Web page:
Shrines into Stones

Bozo girl in Bamako, Mali, West Africa, aug 2007
Bozo girl in Bamako, Mali, West Africa, aug 2007 (Photo credit: Wikipedia)

Here is another sad story on the ill effects of War(s),  as Mali’s National Assembly considers military action against the rebels, the fate of the country’s legendary city is still uncertain. Here’s a look at some of the ancient structures and streets that might vanish into rubble in the coming weeks.

The Talibans are said to have  obliterated an important cultural heritage of Afghanistan.

The history is replete with such stories.

So unfortunate, that a bullet knows no address!!!!




In July 2011, I opted to retire from my active career as a practicing management professional. In the 38 years that I pursued this career, I had opportunity to work in diverse capacities, in small-to-medium-to-large engineering companies. Whether I was setting up Greenfield projects or Brownfield projects, nurturing the new start-ups or accelerating the stabilized unit to a next phase growth, I had many more occasions to take the paths uncharted. The life then was so challenging! One of the biggest casualty in that phase was my disregards towards my hobbies - Be with The Family, Enjoy Music form Films of 1940s to mid-1970s period, write on whatever I liked to read, pursue amateur photography and indulge in solving the chess problems. So I commenced my Second Innings to focus on this area of my life as the primary occupation. At the end of four years, I am now quite a regular blogger. I have been able to build a few very strong pen-relationships. I maintain contact with 38-years of my First Innings as freelance trainer and process facilitator. And yet, The woods are lovely, dark and deep. But I have promises to keep, And miles to go before I sleep, And miles to go before I sleep.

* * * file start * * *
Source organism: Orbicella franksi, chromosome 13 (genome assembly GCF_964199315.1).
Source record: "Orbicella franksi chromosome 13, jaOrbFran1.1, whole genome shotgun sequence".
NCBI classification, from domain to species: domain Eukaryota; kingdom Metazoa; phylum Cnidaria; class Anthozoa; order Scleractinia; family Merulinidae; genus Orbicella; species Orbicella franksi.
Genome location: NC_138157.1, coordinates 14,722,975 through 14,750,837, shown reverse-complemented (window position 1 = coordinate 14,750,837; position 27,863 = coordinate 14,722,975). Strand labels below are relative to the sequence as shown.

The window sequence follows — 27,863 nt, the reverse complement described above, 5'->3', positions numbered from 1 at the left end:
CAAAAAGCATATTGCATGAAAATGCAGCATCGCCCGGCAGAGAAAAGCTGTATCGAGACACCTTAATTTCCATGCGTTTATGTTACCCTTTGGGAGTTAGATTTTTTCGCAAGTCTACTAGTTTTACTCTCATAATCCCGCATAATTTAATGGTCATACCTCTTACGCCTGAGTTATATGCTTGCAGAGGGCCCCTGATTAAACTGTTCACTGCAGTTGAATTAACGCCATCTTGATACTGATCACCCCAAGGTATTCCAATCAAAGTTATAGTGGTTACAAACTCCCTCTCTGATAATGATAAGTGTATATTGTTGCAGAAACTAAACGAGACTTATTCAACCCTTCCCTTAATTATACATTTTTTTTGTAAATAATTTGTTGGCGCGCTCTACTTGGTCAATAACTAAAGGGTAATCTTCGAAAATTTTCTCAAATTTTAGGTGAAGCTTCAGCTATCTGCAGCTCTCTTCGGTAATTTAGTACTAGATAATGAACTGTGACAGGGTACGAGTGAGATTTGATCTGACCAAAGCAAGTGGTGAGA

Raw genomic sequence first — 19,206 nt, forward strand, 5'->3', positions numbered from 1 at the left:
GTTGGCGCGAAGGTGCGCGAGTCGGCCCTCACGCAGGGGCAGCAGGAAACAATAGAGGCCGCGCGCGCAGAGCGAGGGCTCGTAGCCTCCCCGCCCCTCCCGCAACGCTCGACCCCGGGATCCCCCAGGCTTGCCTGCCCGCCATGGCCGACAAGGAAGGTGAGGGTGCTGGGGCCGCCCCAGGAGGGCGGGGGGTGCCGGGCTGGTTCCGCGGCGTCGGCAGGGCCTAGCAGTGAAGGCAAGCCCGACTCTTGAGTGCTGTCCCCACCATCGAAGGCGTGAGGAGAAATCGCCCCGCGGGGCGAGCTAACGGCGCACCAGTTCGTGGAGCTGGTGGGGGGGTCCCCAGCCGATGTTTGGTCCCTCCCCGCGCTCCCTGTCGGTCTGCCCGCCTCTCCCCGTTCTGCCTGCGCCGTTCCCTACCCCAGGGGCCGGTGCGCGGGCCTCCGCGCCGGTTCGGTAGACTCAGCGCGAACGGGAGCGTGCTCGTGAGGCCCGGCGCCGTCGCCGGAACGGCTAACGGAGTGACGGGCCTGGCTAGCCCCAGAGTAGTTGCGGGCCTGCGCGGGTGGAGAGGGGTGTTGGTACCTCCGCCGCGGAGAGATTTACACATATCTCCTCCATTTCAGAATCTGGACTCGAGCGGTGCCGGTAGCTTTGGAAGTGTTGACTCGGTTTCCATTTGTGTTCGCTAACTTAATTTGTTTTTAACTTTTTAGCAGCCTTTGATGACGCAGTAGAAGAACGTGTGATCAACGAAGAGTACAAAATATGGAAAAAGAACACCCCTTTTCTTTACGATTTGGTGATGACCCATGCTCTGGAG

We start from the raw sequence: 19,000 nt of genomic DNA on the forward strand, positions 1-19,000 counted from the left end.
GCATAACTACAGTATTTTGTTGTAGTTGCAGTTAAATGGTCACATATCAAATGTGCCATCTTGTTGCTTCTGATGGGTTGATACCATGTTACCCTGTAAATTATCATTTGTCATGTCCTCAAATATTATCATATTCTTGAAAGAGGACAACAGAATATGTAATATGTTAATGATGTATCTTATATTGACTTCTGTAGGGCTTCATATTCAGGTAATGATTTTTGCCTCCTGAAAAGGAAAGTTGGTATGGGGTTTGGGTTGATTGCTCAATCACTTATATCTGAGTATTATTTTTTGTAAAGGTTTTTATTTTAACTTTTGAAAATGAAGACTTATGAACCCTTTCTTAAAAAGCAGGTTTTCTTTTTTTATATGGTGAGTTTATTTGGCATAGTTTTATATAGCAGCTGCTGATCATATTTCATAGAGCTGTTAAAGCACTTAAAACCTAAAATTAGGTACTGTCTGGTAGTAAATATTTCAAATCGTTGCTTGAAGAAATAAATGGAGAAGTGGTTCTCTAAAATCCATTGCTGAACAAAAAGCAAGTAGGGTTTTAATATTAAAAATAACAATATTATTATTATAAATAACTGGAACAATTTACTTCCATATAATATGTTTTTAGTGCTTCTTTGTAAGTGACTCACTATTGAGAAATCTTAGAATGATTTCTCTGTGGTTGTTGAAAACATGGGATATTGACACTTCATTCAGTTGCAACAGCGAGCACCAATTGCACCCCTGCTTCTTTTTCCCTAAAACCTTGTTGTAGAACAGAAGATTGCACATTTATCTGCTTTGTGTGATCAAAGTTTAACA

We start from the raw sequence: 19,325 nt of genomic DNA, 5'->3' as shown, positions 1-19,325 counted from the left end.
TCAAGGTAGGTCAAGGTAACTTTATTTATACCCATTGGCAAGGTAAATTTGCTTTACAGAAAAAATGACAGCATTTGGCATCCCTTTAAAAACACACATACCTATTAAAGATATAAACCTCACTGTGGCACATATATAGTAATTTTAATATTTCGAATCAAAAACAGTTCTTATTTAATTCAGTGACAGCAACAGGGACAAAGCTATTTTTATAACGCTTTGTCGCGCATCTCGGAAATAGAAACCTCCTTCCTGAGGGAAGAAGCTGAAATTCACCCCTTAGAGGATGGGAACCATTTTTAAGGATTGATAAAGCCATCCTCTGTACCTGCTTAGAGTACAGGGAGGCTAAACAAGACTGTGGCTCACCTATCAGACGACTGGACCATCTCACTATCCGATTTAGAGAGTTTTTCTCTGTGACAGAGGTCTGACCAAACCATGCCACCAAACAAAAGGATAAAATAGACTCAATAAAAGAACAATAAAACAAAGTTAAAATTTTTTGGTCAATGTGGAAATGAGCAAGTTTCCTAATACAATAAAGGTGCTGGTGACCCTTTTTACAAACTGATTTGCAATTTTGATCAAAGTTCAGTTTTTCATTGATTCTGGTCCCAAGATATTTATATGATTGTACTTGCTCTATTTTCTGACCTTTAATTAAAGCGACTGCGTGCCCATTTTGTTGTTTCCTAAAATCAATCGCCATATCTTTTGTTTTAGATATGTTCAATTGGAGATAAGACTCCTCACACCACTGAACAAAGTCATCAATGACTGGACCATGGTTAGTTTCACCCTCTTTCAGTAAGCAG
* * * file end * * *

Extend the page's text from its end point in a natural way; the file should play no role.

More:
3 thoughts on “Shrines into Stones”

  1. We have one more story on the perils of War – a symptom of modernist way of thinking which is antithesis to the principle of Living by Natural Laws.
    This time it is “Twelve years after the Taliban blew up the world-famous Bamiyan Buddhas, a Chinese mining firm — developing one of the world’s largest copper deposits — threatens to destroy another of Afghanistan’s archaeological treasures.” – The detailed photo essay can be seen @ “Golden Buddha, Hidden Copper“.

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